Can Linux Change the Terminal Services Licensing Model?

I've found an interesting product called ThinAnywhere from Mercury International Technology (MIT) (see the first URL at the end of this article). Anyone who uses Windows 2000 Server Terminal Services or Citrix MetaFrame for UNIX—most of the people reading this, I imagine—should take a look at this product. I haven't formally reviewed the product, but based on my discussions with the company and the demo I saw, it's worth examining.

ThinAnywhere is middleware that runs on a UNIX or Linux box. MIT originally developed the product because the company needed low-bandwidth connectivity to UNIX and Linux servers for its engineering applications and found that existing tools didn't work for its OpenGL applications. People who connect to a ThinAnywhere server can run any application located on the server (e.g., an RDP client). The software includes a tool called Remote Device Control that permits local access to plotters and tape drives. The number of people who can usefully connect to one server depends on which applications they run; obviously, text applications use far fewer resources than engineering applications. MIT recommends 15MB to 30MB of memory per concurrent connection for ThinAnywhere servers. This setup should sound familiar to anyone who reads this newsletter; it sounds like a terminal server, but (for Windows clients) one that could allow access to another terminal server. Why should you care about a product that adds an intermediate layer to Terminal Services?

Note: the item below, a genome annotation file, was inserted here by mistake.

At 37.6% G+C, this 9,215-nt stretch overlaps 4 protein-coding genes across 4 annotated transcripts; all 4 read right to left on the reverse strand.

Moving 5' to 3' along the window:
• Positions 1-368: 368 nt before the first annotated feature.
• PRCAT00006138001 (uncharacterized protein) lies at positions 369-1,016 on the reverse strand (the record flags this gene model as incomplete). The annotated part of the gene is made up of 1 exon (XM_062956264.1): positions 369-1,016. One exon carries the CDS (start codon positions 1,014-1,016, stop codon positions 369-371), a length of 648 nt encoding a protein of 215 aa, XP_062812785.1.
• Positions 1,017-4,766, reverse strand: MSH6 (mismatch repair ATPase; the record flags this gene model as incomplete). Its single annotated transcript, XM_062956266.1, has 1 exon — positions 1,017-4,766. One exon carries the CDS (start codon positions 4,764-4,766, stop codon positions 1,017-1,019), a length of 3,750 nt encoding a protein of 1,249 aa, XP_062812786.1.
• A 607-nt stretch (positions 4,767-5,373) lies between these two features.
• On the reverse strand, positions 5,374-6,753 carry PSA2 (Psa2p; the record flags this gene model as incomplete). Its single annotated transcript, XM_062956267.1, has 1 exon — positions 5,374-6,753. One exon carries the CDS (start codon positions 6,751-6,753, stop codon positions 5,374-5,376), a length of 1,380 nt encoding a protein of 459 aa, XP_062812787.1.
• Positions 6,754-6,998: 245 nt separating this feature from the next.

For Windows users, the reason is simple: licensing. If you use the RDP client located on a ThinAnywhere server to access a Windows terminal server, the only computer that uses a Terminal Server Client Access License (TSCAL) is the ThinAnywhere server. (Incidentally, although I'm told that some Linux builds draw their TSCALs from the unlimited pool on the Terminal Services license server the way a Win2K Professional machine does, the ThinAnywhere server uses a typical TSCAL.) To access the ThinAnywhere server, you have to pay for licenses. But MIT licenses access to the server on a per-concurrent-connection basis, not a per-seat basis, and the licenses cost a little less than TSCALs—about $100 each. The upshot is that you could theoretically use a ThinAnywhere server to effectively license Terminal Services on a per-connection basis—but at the cost of adding an intermediate server.

People who want to access UNIX applications over slow links might also be interested in this product. The X protocol demands a lot of bandwidth—one reason that MetaFrame for UNIX is such a good idea. MIT tweaked the protocol to make it use significantly less bandwidth so it will work over slow links, just as Graphon did with its UNIX product (see ASP News and Views below).

When it comes to providing access to a Windows terminal server,ThinAnywhere is a bit of a kludge. For example, because the product runs only on UNIX and Linux, not Windows, you have to run it on Linux and use a Linux-compatible RDP client to access a Windows terminal server. I ran the demo using the rDesktop open-source Linux RDP client (available for download—see the second URL at the end of this article). Although this client works, it's slower than the Windows RDP client. But MIT's John Gaberino thinks that the company has identified the reason that the client is a little slow and can resolve the problem. MIT plans to develop its own RDP client and include it with the package. Adding one more server to the connection chain increases the possibility of connection failure. However, ThinAnywhere is an interesting solution to the problem of getting concurrent-user licensing for a Windows terminal server. Users who need to access UNIX application servers over slow links might also want to take a look.

TAGS: Windows 8
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